The most significant difference is what outfielder Grady Sizemore provided the team last year as compared to what the duo of Shelley Duncan and Johnny Damon have provided in his absence this year. You are talking about a 419 point difference in OPS. If there was ever any indication that the Indians really miss a healthy Sizemore, this would be it.
Everyone knows the production at first base and left field has been a big problem all season, and these numbers should only help show it. On top of that, the Indians have been just as good as last season at getting on base, but the biggest difference is their ability to produce runs as they are hitting for a much lower average as a team with men on base and have been a lot less fortunate with the timely hitting. That difference is not only the change from LaPorta to Kotchman and from Sizemore to Duncan/Damon, but also the drop in production from players like Hafner, Brantley, and Cabrera.
This is where the Indians can get better, and this is why the Indians offense has not yet peaked.
On the pitching front, the starting pitching this season has been good for the most part, though the Indians have been plagued with inconsistency from their top two starters. They have had a few injuries to work around this season with Josh Tomlin sidelined with a wrist injury, although both Carlos Carrasco and Mitch Talbot both missed some time last year during their 30-15 start due to injury as well.
|Josh Tomlin||6-1, 2.41 ERA, 9 starts||Josh Tomlin||1-2, 4.67 ERA, 6 starts|
|Justin Masterson||5-2, 2.50 ERA, 10 starts||Justin Masterson||2-3, 4.62 ERA, 10 starts|
|Jeanmar Gomez||0-1, 4.91 ERA, 4 starts||Jeanmar Gomez||3-2, 3.19 ERA, 8 starts|
|Roberto Hernandez||3-5, 4.73 ERA, 11 starts||Derek Lowe||6-2, 2.15 ERA, 9 starts|
|Carlos Carrasco||3-2, 5.18 ERA, 8 starts||Ubaldo Jimenez||5-3, 5.02 ERA, 9 starts|
As you can see, there is definitely room for improvement on the pitching front. For as good as Lowe has been, Masterson has been equally as bad. Over the long haul Lowe’s performance will probably regress some, and Masterson’s performance is expected to pick up some. With that in mind their contributions to date are a wash as while Lowe has been a significant improvement to date over Hernandez last season, Masterson has been a shell of the pitcher he was at this time last season.
At this time last year right-hander Carlos Carrasco was in the rotation and at least from a performance perspective you would never know he ever left as right-hander Ubaldo Jimenez has performed almost exactly the same to date. The difference here is Jimenez is expected to have much more upside, and if he can find it then his numbers will only improve.
Right-hander Josh Tomlin has pitched well this season, but it is a far cry from the exceptional start he was off to last season. That’s been one of the biggest differences with the staff from last year to this year, though right-hander Jeanmar Gomez is pitching better this season and has really solidified himself in the rotation.
This does not include right-hander Zach McAllister (1-1, 3.96 ERA, 4 starts) who has been solid, but it should be noted that last year right-hander Alex White (1-0, 3.60 ERA, 3 starts) and right-hander Mitch Talbot (1-0, 1.46 ERA, 2 starts) pitched well in the early going too.
When you consider the small step back the rotation has made this season and the significant step back the offense has taken, it is amazing how the Indians are only three games off their pace from last year when they reached their high water mark of 30-15.
Their start this season is much different than last season. They have had few magical late inning comebacks and heroics, as they have instead relied on a consistent approach day in and day out of staying in every game, getting an early lead and turning it over to their very dependable bullpen, and winning games by the closest of margins. Through 44 games this season the Indians are but +1 in run differential, which is much different from last year when through 45 games they were +67 in run differential.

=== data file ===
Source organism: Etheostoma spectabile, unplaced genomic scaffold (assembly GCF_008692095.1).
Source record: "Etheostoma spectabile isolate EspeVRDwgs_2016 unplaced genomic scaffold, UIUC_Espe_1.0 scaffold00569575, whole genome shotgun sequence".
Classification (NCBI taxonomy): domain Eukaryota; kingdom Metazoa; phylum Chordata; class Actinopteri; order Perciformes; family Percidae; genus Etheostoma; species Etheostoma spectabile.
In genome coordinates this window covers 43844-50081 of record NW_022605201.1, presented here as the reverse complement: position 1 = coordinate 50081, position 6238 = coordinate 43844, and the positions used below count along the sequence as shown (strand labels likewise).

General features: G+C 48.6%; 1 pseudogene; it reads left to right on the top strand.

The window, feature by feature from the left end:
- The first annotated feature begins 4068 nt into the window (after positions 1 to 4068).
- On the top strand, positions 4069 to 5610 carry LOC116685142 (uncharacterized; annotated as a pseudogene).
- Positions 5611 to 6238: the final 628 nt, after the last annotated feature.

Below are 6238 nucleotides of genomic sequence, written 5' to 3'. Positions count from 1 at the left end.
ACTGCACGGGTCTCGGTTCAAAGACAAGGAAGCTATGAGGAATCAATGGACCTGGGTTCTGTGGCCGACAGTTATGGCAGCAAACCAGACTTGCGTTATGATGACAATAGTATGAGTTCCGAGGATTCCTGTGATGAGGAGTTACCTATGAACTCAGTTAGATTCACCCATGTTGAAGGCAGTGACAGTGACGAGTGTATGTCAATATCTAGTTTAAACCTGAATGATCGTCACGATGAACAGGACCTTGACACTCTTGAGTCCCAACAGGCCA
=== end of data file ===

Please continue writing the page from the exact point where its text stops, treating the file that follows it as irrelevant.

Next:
Last season’s start was unsustainable as there was nowhere to go but down, whereas this season in a lot of ways – barring injury - there is nowhere to go but up for the offense and starting pitching. Health will always be a big key, but if this team can avoid any major injuries, they have the potential to stay in this thing all the way to the end.
Last year the Indians peaked on May 24th, but this season they have yet to peak and hit their stride. At some point this season that will happen, and when it does, it could give them all the momentum they need to this time hold off the Tigers and win the AL Central crown for the first time since 2007.
Follow Tony and the Indians Baseball Insider on Twitter @TonyIBI. Also, his new book the 2014 Cleveland Indians Baseball Insider which profiles the Indians' Top 100 Prospects and more is available for sale.
I think the defense is somewhat improved with Kotchman at first, Kipnis replacing OCab and Cord Phelps for part of the season at 2nd, and Santana has improved at catcher.
So overall the team looks somewhat improved over last season's 80-82 team, but not dramatically. The reason their record is much better is they're winning a very high percentage of one-run games and the schedule has been easy so far.
The exciting part is the pitching has room to improve with Masterson and Tomlin returning to form and Raffie coming off the DL to give us another lefty in the pen.
The offense should improve once they get somebody who isn't an automatic out in left field.
With the Tigers going from a 95-win team to a .500ish record (barring a major turnaround), the division is there for the taking.
The White Sox are starting to worry me, though. Dunn has made a huge difference to that lineup. Konerko can't keep hitting .380 can he?
There certainly is upside, especially if they can get somebody who can break the Mendoza line in left field, either Grady or somebody in a trade.
One area the Indians have been very poor at this year has been home runs. They have no real power at the corner infield and outfield positions, although Choo is starting to drive the ball. With the weather improving I'm hoping to see a few more long balls.
Another possible development is that Manny seems to be willing to swipe a bag more often in the last couple of weeks. Maybe it's the opponents, but he's been sending Kip, Choo, and Brantley fairly regularly and with great results. Even Shelly Duncan swiped a couple of bags this week. Brantley's steal of second set up the winning run against Verlander. Manny even had Kipnis stealing second with the Tribe down seven runs last night. Something to watch in the future.